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How I Manage My Depression – Mental Health Awareness

Posted May 19 2010 5:28pm
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This entry is part 23 of 23 in the series Mental Health Awareness

I used to view my depression as a hideous, evil entity that had decided to make its home in my brain. I had no control over it and I believed I would never get control. I knew that I would spend the rest of my life with this thing running around in my brain.

In the beginning of my recovery, it used to make me very irritated when I  heard people say that depression was a disease, just like diabetes or heart disease.  How could something that had infested my brain and made me feel so rotten be nothing more than a disease? Surely, there had to be some other, fancier word for it, but there wasn’t.

It took several months of counseling for me to finally realize that all those people who had said that depression was a disease were right.  I finally understood and it had been my diabetes that had shown the way.

As a diabetic, every day is a maintenance day.  I have to monitor my blood sugar, give myself insulin shots, and I have to have a few people I can rely on, whose job is to let me know if I look like my blood sugar has dropped too low. There are consequences for not maintaining my diabetes properly.  If I let my blood sugar gets too high it makes me feel very bad and is very destructive to my body.  If I let it get too low then I could go into insulin shock and that is also bad for my body. It was when I was thinking about this routine, that I realized that I had set up something similar with my mental health maintenance.

There are things I have to do every single day, without exception, to successfully manage my depression. Daily, I have to remember to take three different medications, which add up to eight pills everyday just for the depression.  Making sure my mind is focused on positive things and not getting bogged down in negativity, is a very important step in my depression management.  That means not allowing or to bring negativity in my life.  I watch my reactions to situations and people to make sure that I am not being overly emotional, and review my thinking to make sure it is logical.  I also have several people, who know me well, in addition to my counselor, who monitor my behavior.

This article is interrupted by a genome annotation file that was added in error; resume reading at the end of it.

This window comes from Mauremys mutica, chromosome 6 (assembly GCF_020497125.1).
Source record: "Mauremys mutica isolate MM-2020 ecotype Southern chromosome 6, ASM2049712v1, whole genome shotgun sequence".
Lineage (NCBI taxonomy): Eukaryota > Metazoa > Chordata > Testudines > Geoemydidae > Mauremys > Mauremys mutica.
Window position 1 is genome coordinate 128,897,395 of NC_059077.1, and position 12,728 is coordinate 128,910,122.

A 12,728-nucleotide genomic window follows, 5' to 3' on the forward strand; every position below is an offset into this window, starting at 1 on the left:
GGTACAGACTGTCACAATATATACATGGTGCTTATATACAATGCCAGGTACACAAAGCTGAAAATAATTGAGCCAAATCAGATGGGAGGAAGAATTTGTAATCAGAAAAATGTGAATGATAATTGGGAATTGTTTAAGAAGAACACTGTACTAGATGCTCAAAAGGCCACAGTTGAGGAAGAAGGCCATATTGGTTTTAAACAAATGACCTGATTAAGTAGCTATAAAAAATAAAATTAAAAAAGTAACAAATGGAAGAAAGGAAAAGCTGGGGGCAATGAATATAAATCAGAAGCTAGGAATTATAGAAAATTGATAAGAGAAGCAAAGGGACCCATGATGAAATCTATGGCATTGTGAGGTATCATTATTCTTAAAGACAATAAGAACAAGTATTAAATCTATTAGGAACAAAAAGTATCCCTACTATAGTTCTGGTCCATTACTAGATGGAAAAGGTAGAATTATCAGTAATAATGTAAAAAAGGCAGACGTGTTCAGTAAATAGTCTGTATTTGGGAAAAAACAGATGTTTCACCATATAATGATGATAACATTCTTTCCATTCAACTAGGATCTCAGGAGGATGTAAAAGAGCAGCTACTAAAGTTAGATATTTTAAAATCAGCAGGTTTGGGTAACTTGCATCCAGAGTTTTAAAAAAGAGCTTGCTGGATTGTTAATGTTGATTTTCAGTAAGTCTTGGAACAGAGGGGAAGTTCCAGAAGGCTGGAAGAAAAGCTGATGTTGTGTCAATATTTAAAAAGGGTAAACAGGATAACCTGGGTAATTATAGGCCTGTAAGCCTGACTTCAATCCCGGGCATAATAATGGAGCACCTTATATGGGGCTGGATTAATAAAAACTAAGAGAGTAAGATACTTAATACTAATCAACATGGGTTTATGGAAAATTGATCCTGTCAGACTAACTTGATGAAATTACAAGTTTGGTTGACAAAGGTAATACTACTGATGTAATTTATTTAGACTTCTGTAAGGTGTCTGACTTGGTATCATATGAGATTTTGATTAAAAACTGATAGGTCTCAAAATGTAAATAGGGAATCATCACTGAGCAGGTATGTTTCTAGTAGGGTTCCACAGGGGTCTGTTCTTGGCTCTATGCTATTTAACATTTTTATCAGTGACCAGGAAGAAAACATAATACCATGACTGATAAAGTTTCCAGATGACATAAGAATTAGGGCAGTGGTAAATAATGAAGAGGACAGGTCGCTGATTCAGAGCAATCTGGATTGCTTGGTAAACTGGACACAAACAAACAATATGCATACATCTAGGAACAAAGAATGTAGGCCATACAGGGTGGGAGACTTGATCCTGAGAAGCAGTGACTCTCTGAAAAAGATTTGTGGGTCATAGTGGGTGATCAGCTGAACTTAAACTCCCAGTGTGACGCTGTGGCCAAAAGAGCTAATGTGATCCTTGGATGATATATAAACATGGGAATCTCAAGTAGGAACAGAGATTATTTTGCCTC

To make sure that I always remember to take my depression medication and to take it at the same time every day, I carry it with me every where I go.  I have a special bag that goes into my purse, that bag holds all my medications.  That way if I am not at home and it is medication time, it is right there with me.  Keeping it in that bag also makes it much easier for me to keep track of my medication and its location.  After all, how hard can it be to overlook a bright purple bag with Tinkerbell on it?

I do several things to make sure my mind stays focused on the positive.  I read motivational and inspirational quotes every day.  Just having positive little sayings running around in my head is a huge help.  I also maintain a policy of always finding something positive in every situation.  There are certain types of movie and television shows that I no longer watch because they are too depressing.  Probably one of the most important things I do to keep my mind focused on the positive, is not allowing people to bring their negative behavior into my life.

I no longer worry endlessly about anything. If a worry does creep into my mind, I have a way of managing it.  I allow myself two “worry times” a day, each lasts no longer than fifteen minutes.  One is in the morning and the other is in the late afternoon.  I am not allowed to worry outside of those periods of time.  This prevents a chain reaction of negative thoughts from forming.

In addition to examining my own thoughts, making sure that they are staying logical, I have assigned several families to monitoring me as well.  They make sure that I am making sense when I speak and in how I behave.  They also look for clues in what I am saying that might indicate if my thinking is off kilter.  These people are very important in my depression management.

These are actually very simple things to do, and well worth any time they take up.  They have become part of my daily routine, just like managing my diabetes is part of my daily routine.  Now I am one of those people who say, Depression is a disease, just like Diabetes and Heart Disease.

Series Navigation «Recovery Starts
Posted by Melissa Mashburn at 8:28 pm

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